However, without reforms, fiscal results will go back to a deteriorating trend from 2019 onward. The pension reform, a prerequisite to rebalance public accounts, is no longer being pushed through Congress and, most likely, will only get back to the table in the next administration. If controlling public expenses (as set by the spending cap) is not made feasible, gradual convergence to primary surpluses that are compatible with public debt stabilization will be halted. If the currently unsustainable trend in public debt goes on, the rebound in economic activity and sustainability of interest rates at historically low levels will be in jeopardy.

For 2019, we estimate the primary deficit at 0.9% of GDP (BRL 80 billion). Compliance with the spending cap will require an adjustment of about BRL 30 billion, which, in our view, will come in the form of discretionary spending cuts and reversal of payroll tax breaks.

BRL depreciated amid international and domestic volatility

The Brazilian currency depreciated against the U.S. dollar in the past month and reached its weakest level for the year. After trading around BRL 3.25 per USD in the earliest months of 2018, the exchange rate weakened to 3.35-3.40. Both international and domestic scenarios became more volatile. Escalating trade tensions between the U.S. and China fueled concern about growing protectionism that could impact emerging markets. Domestically, political uncertainties and doubts regarding the approval of reforms are also high. 

For now, we maintain our exchange rate forecasts at 3.25 by YE18 and 3.30 by YE19. Despite rising international tensions, we believe that robust and widespread global growth will continue to support risk assets, including emerging market currencies. 

There are two different risks to our call, and both point to a potentially weaker BRL.

The first risk involves the political and macroeconomic scenario (both internal and external). In Brazil, there are many uncertainties regarding the evolution of reforms, particularly those that could influence public debt dynamics in the coming years. Overseas, a heated trade war between the U.S. and China could trigger corrections in some asset prices, including the Brazilian currency.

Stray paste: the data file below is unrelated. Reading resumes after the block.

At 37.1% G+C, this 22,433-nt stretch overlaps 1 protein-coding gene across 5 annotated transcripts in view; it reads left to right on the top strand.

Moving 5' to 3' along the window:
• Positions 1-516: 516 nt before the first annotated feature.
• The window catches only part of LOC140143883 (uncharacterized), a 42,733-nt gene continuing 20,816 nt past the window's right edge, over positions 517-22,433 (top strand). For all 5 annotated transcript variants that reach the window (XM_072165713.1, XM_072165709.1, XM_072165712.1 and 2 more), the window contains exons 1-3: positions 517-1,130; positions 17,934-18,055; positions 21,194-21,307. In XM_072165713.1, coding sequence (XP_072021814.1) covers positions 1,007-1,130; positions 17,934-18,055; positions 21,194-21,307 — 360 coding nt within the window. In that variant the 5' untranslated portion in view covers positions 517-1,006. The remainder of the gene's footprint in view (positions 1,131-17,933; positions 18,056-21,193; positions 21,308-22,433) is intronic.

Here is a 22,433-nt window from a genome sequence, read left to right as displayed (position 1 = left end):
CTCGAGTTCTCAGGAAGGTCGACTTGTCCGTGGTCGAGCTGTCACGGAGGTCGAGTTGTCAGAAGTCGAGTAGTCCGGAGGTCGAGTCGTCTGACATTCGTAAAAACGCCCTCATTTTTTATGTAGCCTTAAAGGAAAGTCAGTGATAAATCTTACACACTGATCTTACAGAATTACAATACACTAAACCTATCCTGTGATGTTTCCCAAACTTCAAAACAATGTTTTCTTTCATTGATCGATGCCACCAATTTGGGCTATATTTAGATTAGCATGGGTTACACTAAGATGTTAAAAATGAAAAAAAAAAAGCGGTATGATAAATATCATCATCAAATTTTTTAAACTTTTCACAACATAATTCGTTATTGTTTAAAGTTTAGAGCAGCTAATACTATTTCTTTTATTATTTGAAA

The second risk is specific to the FX market operation. The interest rate differential has reached historically low levels and could impact the BRL in a sharper way than our models assume, representing downside to our call for the BRL.

At the margin, data continue to show that external accounts are healthy. The trade surplus remained large in 1Q18, thanks to manufactured products and crude oil shipments.

For the next few years, we expect larger current account deficits, but not to the point of compromising Brazil’s external accounts. In our view, the rebound in domestic demand will produce somewhat wider current account deficits. Trade surpluses, which were behind low current account deficits in recent years, are set to weaken in the future. We estimate trade surpluses1 of USD 57 billion in 2018 (up from USD 55 billion previously, as exports were slightly larger than anticipated in 1Q18) and USD 42 billion in 2019. For the current account, we anticipate deficits of USD 30 billion in 2018 (down from USD 32 billion previously) and USD 51 billion in 2019.

We maintain our inflation forecasts at 3.5% for 2018 and 4.0% for 2019

For 2018, our forecast for consumer price index IPCA remains at 3.5%. The index was up by 0.7% in 1Q18 and 2.7% yoy. We expect increases of 1.1% in 2Q18 (3.6% yoy), 0.7% in 3Q18 (3.8% yoy), and 0.9% in 4Q18. 

Breaking this down further, we anticipate increases of 3.0% in market-set prices (1.3% in 2017) and 4.8% in regulated prices this year (8.0% in 2017). We expect the inflation print to still be below the target due to: lower inertia from past inflation; a relatively stable exchange rate; a still-favorable agricultural crop (albeit smaller than last year), ensuring good inventory levels; anchored inflation estimates; and a negative output gap. As for market-set prices, we anticipate a 3.7% hike in costs for food consumed at home, after a 4.9% slide in 2017. Although the change in costs for food consumed at home in 1Q18 was much milder than the seasonal pattern (just 0.3%), we anticipate stronger upward pressure during 2H18, due to the recent advance in grain prices. We expect industrial prices to climb 1.9% (following an unusually-low reading of 1.0% in 2017). Service prices are expected to slow down again, to 3.4% from 4.5%, largely because of lower inflationary inertia and the negative output gap. Regarding regulated prices, the main products are set to post smaller increases than in 2017, particularly gasoline, bottled cooking gas, electricity, and water and sewage tariffs. For electricity, we estimate an 8% increase this year (10% in 2017), assuming that the tariff flag system will be in yellow mode in December. Gasoline prices are expected to rise 1% this year (10% in 2017), assuming that crude prices fall from current levels.

For 2019, our forecast for the IPCA remains at 4.0%. We expect market-set prices to rise 3.8% and regulated prices to climb 4.4%.